Running Nutrition and integration

Reading time
5 min
Practiced by amateurs and professionals, running is an aerobic sport with a high plastic-energy expenditure. In this sport, technique and training probably affect performance more significantly than proper nutrition. It should be noted that if a good diet does not improve performance so much, a bad diet certainly worsens it.

Power and Energy

Proper nutrition is essential to compensate for the significant increase in energy-plastic needs, and to maintain optimal muscle efficiency.
A balanced diet should on average contain the following caloric breakdown:

60-50% Carbohydrates      25-30% Fats      15-20% Proteins

Carbohydrates and fats are the main energy resource of athletes. Carbohydrates are the first energy source used by our body, these are deposited in the liver and muscles in the form of glycogen, an essential energy reserve to make any type of effort.
Although less explosively than carbohydrates, fats also play an important role from an energy point of view.
Proteins play an essential structural plastic role, maintain the efficiency of the immune and endocrine systems and support the functionality of the nervous system. In conditions of sugar deficiency, they can be transformed into glucose, therefore pure energy.

In competitive running, the estimated protein requirement is between 1.3 - 1.5 g protein / kg of body weight.

The intake of 3 servings per day of dietary protein or in the form of a supplement, well distributed between breakfast, lunch, dinner and snacks, guarantee optimal training capacity, allow for optimal repair and recovery of the muscle tissue involved during activity.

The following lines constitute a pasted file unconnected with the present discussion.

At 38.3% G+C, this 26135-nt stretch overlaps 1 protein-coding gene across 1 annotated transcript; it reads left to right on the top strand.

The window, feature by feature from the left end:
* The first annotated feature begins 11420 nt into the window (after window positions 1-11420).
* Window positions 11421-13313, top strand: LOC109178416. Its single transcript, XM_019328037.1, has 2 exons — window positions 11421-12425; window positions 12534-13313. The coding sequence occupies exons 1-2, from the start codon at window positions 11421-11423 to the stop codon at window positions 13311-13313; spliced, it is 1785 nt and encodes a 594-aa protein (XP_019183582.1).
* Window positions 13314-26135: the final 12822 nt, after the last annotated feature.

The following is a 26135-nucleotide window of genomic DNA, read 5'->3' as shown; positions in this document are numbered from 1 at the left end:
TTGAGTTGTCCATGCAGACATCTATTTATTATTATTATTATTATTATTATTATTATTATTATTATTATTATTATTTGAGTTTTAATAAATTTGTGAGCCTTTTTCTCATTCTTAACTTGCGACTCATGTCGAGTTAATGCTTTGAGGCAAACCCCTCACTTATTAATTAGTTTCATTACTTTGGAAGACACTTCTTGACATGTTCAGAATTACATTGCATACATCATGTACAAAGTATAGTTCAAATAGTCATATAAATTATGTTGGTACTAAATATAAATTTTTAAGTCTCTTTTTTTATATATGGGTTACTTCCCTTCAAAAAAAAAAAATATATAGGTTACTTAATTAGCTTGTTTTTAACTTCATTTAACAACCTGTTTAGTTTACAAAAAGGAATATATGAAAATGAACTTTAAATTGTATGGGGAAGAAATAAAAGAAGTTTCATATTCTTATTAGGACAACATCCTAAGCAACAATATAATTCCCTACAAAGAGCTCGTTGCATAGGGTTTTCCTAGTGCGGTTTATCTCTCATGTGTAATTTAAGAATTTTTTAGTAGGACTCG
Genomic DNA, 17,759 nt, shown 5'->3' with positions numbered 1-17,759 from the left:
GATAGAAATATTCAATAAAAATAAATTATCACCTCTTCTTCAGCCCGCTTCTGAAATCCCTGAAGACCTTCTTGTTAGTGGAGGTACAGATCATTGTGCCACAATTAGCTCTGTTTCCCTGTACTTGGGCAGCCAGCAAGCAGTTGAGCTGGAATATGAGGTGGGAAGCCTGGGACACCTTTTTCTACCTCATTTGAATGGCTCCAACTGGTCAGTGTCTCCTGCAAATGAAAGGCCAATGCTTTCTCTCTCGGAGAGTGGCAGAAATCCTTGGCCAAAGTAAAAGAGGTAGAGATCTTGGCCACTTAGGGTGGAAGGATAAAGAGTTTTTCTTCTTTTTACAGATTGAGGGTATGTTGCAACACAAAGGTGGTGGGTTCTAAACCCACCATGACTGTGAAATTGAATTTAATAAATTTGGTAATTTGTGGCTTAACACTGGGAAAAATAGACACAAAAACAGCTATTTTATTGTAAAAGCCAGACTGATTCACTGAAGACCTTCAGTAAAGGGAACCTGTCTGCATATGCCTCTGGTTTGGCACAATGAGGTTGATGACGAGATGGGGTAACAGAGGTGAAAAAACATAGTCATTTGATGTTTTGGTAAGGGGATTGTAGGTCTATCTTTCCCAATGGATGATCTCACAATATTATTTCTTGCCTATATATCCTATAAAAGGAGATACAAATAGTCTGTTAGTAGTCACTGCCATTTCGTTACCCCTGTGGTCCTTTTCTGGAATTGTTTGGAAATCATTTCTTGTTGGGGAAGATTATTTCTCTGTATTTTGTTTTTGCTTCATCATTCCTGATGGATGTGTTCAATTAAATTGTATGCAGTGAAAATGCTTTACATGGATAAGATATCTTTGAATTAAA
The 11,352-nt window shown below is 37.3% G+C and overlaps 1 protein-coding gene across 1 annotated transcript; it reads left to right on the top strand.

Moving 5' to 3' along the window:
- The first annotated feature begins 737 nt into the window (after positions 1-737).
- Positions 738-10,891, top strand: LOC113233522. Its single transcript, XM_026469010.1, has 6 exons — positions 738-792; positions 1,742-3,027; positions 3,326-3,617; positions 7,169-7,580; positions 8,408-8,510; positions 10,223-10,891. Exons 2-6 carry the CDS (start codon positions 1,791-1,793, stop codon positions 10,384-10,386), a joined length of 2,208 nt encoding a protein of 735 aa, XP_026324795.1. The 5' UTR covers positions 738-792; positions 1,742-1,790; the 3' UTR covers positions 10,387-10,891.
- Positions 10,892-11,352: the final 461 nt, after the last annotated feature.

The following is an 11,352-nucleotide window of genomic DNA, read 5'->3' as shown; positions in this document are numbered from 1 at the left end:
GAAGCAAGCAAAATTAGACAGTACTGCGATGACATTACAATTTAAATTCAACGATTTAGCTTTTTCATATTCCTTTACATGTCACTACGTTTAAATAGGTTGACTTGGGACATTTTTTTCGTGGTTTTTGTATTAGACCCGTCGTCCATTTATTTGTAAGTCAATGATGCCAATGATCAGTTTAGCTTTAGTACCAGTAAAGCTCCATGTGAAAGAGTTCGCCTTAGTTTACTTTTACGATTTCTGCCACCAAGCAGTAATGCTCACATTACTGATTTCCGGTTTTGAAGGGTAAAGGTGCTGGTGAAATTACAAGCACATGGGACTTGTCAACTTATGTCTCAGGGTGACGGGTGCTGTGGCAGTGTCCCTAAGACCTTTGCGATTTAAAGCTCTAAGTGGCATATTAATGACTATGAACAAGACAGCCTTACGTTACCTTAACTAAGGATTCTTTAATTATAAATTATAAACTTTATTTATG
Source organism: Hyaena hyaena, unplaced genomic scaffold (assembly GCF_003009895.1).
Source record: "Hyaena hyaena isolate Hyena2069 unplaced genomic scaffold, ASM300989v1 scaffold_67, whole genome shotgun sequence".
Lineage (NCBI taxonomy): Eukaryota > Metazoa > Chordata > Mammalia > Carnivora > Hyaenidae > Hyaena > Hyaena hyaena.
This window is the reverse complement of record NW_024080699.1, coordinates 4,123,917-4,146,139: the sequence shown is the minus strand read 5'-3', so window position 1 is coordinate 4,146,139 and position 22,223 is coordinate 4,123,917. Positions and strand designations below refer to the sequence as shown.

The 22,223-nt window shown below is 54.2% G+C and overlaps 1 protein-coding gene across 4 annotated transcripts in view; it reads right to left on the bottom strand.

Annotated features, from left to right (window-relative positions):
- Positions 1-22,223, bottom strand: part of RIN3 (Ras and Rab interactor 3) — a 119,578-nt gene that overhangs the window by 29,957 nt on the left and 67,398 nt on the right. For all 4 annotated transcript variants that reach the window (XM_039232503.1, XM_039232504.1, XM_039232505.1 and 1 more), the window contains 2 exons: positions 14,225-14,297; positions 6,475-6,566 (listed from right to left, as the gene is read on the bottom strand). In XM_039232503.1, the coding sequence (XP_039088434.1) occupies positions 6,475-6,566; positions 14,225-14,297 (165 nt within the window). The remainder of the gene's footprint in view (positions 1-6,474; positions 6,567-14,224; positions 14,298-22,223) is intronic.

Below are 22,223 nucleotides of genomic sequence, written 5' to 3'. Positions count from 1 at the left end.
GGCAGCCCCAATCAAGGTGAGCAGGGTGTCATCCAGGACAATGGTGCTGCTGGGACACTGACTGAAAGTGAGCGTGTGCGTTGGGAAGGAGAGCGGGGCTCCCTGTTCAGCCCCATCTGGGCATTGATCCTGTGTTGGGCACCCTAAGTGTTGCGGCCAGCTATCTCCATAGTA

Why take supplements

We have said that running is a sport with a high plastic-energy expenditure that a correct integration is normally able to satisfy. Often, however, tight and intense workouts can upset the intervals between nutrition and training and it may happen that food alone cannot meet the required daily requirement, quickly and effectively. In these cases, the athlete can resort to natural food supplements, able to restore the functions and nutritional losses that the body undergoes during the effort. However, they must be chosen intelligently and based on real physical needs. Food supplementation, in fact, if used correctly and customized according to individual needs, together with will, spirit of sacrifice and hard training, represents an excellent resource to support performance.

Wellness proteins

Diamond Whey

Diamond Whey is a high protein isolate whey protein supplement.
The high solubility and digestibility of proteins give the product a high speed of digestion and assimilation.
It can be taken as needed up to 20 g per day (equal to 2 level scoops) dissolved in 20 ml of water or other liquid, preferably between main meals.

Example of intake / Proteic Breakfast

Protein Shake:
20 g Diamond Whey Protein Powder
100 g Banana
100 g Strawberries
300 ml Cow or vegetable milk
5 g Cocoa

Put all the ingredients in the mixer and blend everything for 30 seconds.


It is a milk protein supplement (protein content 92% s / s).
Balance contains a "retard" protein, caseinate, and is particularly useful for nutritious mid-morning and afternoon snacks.
It can be taken as needed up to 20 g per day (equal to 2 level scoops) dissolved in 20 ml of water or other liquid, preferably between main meals.

Example of intake / Proteic Snack

Proteic Chocolate Crepes:
40 g Type 1 flour
15 g Balance Protein Powder
15 g Dark chocolate
200 ml Cow or vegetable milk
100 ml Water

Mix flour, protein, milk and water.
Heat a non-stick pan after which, pour the mixture and cook on both sides.
Once cooked, place the chocolate in the center and let it melt, spread it on the surface and roll up.
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